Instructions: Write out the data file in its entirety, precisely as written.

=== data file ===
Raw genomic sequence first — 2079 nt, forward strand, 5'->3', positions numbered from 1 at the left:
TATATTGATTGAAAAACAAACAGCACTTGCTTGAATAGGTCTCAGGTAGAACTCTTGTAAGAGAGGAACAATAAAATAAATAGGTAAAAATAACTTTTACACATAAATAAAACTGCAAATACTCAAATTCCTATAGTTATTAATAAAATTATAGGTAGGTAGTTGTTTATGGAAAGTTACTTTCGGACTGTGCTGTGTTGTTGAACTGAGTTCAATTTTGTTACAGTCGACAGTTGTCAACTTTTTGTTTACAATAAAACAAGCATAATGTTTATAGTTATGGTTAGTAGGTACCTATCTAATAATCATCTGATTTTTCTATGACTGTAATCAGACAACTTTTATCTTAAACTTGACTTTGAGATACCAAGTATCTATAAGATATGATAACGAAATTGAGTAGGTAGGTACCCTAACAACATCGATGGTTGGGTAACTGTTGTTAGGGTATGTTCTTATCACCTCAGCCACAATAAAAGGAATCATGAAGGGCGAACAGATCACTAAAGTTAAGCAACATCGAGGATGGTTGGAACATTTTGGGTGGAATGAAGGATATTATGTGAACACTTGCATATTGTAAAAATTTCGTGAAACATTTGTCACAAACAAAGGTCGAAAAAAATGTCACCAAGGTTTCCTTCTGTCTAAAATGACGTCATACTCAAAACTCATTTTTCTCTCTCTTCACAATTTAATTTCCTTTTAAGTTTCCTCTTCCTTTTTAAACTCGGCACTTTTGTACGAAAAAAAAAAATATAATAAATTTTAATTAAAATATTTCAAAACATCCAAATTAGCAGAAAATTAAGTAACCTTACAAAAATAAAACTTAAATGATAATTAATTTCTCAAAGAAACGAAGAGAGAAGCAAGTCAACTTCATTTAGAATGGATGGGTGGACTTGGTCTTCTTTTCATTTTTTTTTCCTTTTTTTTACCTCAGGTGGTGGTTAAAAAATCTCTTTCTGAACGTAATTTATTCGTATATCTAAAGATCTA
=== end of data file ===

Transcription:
Raw genomic sequence first — 2079 nt, forward strand, 5'->3', positions numbered from 1 at the left:
TATATTGATTGAAAAACAAACAGCACTTGCTTGAATAGGTCTCAGGTAGAACTCTTGTAAGAGAGGAACAATAAAATAAATAGGTAAAAATAACTTTTACACATAAATAAAACTGCAAATACTCAAATTCCTATAGTTATTAATAAAATTATAGGTAGGTAGTTGTTTATGGAAAGTTACTTTCGGACTGTGCTGTGTTGTTGAACTGAGTTCAATTTTGTTACAGTCGACAGTTGTCAACTTTTTGTTTACAATAAAACAAGCATAATGTTTATAGTTATGGTTAGTAGGTACCTATCTAATAATCATCTGATTTTTCTATGACTGTAATCAGACAACTTTTATCTTAAACTTGACTTTGAGATACCAAGTATCTATAAGATATGATAACGAAATTGAGTAGGTAGGTACCCTAACAACATCGATGGTTGGGTAACTGTTGTTAGGGTATGTTCTTATCACCTCAGCCACAATAAAAGGAATCATGAAGGGCGAACAGATCACTAAAGTTAAGCAACATCGAGGATGGTTGGAACATTTTGGGTGGAATGAAGGATATTATGTGAACACTTGCATATTGTAAAAATTTCGTGAAACATTTGTCACAAACAAAGGTCGAAAAAAATGTCACCAAGGTTTCCTTCTGTCTAAAATGACGTCATACTCAAAACTCATTTTTCTCTCTCTTCACAATTTAATTTCCTTTTAAGTTTCCTCTTCCTTTTTAAACTCGGCACTTTTGTACGAAAAAAAAAAATATAATAAATTTTAATTAAAATATTTCAAAACATCCAAATTAGCAGAAAATTAAGTAACCTTACAAAAATAAAACTTAAATGATAATTAATTTCTCAAAGAAACGAAGAGAGAAGCAAGTCAACTTCATTTAGAATGGATGGGTGGACTTGGTCTTCTTTTCATTTTTTTTTCCTTTTTTTTACCTCAGGTGGTGGTTAAAAAATCTCTTTCTGAACGTAATTTATTCGTATATCTAAAGATCTA